I’ve written before about how the quadrennial party conventions have outlived their purpose. There is no suspense any more to these pointless, lobbyist-funded infomercials, and television audiences find them boring.
President Trump and the Republicans are clinging to the idea of holding a huge gathering this summer, but the Democrats made a wise move on Wednesday and announced that theirs will be drastically scaled back, physically speaking.
While former vice president Joe Biden will not be accepting his party’s nomination with the cheers of 20,000 people ringing in his ears, 21st-century technology — if used creatively — gives the Democrats an opportunity to make their convention a more broadly shared experience and an organizing tool for mobilizing support as the fall campaign gets underway.
Next up: It’s time to do some rethinking about the debates.
Trump is claiming he would like to have four faceoffs with Biden, rather than the three (plus one vice presidential debate), that are currently scheduled to take place between Sept. 29 and Oct. 22.
This is not a serious proposal. Even under the best of circumstances, scheduling these much-watched events on the busy fall calendar is a difficult challenge for the Commission on Presidential Debates, which has been in charge of the process since the 1988 election.
It has to find dates that are not on Friday or Saturday nights, do not conflict with sports and other events networks are committed to, or official presidential business, such as attending the U.N. General Assembly in September. Each debate generally requires the candidates to suspend public appearances for at least a few days to prepare.
Finding venues is a challenge, as well, particularly this year. The University of Michigan, which was originally supposed to host the second debate on Oct. 15, backed out earlier this week. University president Mark Schlissel said that with the challenge of trying to reopen the campus safely amid the covid-19 pandemic, it is “not feasible for us to safely host the presidential debate as planned.” It has been moved to Miami.
All of this could be simplified if the campaigns would drastically reduce the live audiences who attend the debates — or even do away with them entirely.
The debates would probably be better, too, if they were conducted — as the famed 1960 one between John F. Kennedy and Richard M. Nixon was — in a television studio. With modern technology, it would be possible even to hold a town-hall-style debate that way.
“I think the reason the audiences are there is to satisfy the demand for seats from contributors and major party figures and from those who support the Commission on Presidential Debates,” says Democrat Bob Shrum, who was a top adviser to candidates Al Gore in 2000 and John Kerry in 2004. “The debates would be better without competing cheering sections, who invariably ignore the advice not to applaud or react.”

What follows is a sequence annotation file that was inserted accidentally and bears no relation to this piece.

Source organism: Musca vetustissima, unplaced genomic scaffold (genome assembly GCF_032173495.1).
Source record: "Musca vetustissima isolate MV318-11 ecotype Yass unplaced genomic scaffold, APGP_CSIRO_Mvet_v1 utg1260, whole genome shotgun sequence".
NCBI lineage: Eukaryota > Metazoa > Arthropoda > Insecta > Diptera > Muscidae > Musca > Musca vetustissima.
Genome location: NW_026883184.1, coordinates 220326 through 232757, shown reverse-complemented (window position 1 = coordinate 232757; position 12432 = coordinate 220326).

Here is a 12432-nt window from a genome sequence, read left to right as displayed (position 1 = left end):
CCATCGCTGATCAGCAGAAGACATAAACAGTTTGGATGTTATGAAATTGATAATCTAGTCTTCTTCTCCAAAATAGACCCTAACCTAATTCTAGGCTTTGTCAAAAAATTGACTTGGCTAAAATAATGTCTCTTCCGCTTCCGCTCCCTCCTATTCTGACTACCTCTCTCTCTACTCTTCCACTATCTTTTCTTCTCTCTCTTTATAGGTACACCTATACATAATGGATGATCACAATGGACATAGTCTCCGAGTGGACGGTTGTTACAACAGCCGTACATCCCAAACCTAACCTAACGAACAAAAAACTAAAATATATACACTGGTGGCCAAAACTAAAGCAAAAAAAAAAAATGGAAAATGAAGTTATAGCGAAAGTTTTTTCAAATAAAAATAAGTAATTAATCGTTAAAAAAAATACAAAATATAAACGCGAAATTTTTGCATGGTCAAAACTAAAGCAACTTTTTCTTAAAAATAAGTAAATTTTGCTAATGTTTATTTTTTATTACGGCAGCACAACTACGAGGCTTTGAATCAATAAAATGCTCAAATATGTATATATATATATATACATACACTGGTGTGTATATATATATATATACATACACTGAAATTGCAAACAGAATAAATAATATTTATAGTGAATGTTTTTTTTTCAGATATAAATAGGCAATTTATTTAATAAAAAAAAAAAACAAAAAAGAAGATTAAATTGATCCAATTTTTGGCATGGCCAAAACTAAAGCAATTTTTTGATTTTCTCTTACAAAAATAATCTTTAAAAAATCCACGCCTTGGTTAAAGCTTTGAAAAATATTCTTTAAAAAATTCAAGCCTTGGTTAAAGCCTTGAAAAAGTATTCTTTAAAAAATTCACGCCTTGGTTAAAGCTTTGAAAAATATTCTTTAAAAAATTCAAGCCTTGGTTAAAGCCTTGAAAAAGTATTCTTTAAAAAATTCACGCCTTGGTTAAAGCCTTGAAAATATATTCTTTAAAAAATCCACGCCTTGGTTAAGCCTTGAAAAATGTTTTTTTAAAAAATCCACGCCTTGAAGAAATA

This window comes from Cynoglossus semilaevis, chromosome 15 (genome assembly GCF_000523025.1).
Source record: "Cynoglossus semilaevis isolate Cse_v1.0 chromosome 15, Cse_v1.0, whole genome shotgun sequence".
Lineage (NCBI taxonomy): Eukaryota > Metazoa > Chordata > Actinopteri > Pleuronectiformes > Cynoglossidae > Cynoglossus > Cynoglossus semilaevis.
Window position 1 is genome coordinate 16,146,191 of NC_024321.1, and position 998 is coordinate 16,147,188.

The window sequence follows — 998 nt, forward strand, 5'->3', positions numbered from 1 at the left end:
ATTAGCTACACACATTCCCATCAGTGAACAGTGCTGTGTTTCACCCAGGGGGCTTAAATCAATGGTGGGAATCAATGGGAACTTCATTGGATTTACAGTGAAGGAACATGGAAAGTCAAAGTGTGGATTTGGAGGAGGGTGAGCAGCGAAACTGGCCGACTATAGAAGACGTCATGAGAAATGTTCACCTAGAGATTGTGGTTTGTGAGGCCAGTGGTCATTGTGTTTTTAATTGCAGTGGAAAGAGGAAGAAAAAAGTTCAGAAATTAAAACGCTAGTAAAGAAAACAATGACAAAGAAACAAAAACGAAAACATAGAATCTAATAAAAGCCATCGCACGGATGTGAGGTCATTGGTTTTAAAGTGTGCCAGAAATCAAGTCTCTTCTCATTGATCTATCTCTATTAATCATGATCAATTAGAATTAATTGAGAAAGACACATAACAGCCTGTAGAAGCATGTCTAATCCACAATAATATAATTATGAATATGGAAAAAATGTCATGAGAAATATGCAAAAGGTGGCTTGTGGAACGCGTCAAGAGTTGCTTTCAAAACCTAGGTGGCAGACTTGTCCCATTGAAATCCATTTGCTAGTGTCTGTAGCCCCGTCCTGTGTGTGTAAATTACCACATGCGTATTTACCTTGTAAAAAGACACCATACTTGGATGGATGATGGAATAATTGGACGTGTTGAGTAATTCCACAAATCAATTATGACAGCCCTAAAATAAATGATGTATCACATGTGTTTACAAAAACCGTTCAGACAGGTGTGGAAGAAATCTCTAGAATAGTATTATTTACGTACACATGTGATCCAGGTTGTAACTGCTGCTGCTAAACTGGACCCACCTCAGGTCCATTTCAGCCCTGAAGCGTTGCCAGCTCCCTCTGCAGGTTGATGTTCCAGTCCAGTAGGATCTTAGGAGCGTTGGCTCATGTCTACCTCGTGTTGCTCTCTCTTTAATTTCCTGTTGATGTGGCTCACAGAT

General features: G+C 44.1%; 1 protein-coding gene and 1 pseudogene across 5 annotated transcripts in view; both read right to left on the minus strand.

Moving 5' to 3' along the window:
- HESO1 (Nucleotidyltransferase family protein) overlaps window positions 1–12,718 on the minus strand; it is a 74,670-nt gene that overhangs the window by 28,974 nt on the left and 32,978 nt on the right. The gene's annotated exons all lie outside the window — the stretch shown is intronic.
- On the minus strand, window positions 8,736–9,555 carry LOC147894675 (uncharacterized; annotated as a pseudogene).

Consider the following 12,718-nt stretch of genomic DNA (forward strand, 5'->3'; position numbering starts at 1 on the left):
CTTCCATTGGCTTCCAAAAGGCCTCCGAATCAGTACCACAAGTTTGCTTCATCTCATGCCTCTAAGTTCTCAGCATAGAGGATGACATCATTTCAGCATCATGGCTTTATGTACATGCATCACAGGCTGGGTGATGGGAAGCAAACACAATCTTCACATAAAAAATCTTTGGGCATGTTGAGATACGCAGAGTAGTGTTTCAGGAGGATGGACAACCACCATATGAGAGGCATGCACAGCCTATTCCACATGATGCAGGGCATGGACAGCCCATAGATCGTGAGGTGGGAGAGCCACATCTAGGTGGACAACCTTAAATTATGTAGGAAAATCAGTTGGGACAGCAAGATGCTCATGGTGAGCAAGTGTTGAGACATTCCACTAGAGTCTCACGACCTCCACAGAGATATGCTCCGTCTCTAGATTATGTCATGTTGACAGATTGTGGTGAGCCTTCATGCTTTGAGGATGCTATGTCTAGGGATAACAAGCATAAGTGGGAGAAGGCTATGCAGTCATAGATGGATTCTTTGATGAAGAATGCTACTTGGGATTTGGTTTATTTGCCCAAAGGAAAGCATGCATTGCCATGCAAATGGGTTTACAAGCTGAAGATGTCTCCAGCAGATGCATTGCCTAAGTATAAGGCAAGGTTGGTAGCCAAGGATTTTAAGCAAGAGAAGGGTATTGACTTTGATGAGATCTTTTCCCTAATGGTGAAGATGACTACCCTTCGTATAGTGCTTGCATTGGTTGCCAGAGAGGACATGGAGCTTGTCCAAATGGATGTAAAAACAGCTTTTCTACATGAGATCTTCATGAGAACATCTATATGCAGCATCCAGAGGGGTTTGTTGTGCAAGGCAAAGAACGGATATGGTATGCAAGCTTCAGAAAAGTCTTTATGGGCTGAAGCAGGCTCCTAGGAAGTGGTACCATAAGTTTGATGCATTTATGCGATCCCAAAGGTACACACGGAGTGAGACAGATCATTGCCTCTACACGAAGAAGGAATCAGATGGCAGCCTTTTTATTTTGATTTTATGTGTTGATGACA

Cutting back or eliminating the live audience would also make it more difficult for candidates to pull stunts like Trump did in 2016, when he brought four women who had accused Bill Clinton of sexual abuse to a debate in St. Louis and attempted to seat them in his family’s box.
At the time, Trump himself was reeling from similar accusations, as well as the revelations of his own crude comments about women, which were recorded on a now-famous “Access Hollywood” tape. The plan had been to have the accusers confront the former president, who is also the spouse of the 2016 Democratic nominee, Hillary Clinton, on national television. When debate commission officials got wind of the gambit, they put a stop to it.
There remain a lot of details to be worked out between now and the first debate. Given the president’s love of theatrics, get ready for lots of wrangling over ground rules and the choice of moderators. Nor will it be a surprise if, at some point, Trump threatens to walk away from the debates entirely.
History also gives him reason to be wary. Sitting presidents — among them, Jimmy Carter in 1980, Ronald Reagan in 1984 and Barack Obama in 2012 — often stumble in their first debates because they arrived both overconfident and out of practice.
This year, the stakes for Trump could hardly be higher. His poll numbers are dropping, and there are signs that even Trump’s bluster-loving base is starting to have its doubts about him, now that it is seeing how he handles himself in a real crisis.
So as he looks ahead to the debates, the embattled president might want to focus on winning the old-fashioned way: by studying the issues, showing up prepared and commanding the facts.
If Trump were to manage to do that, it could be the biggest October surprise of all.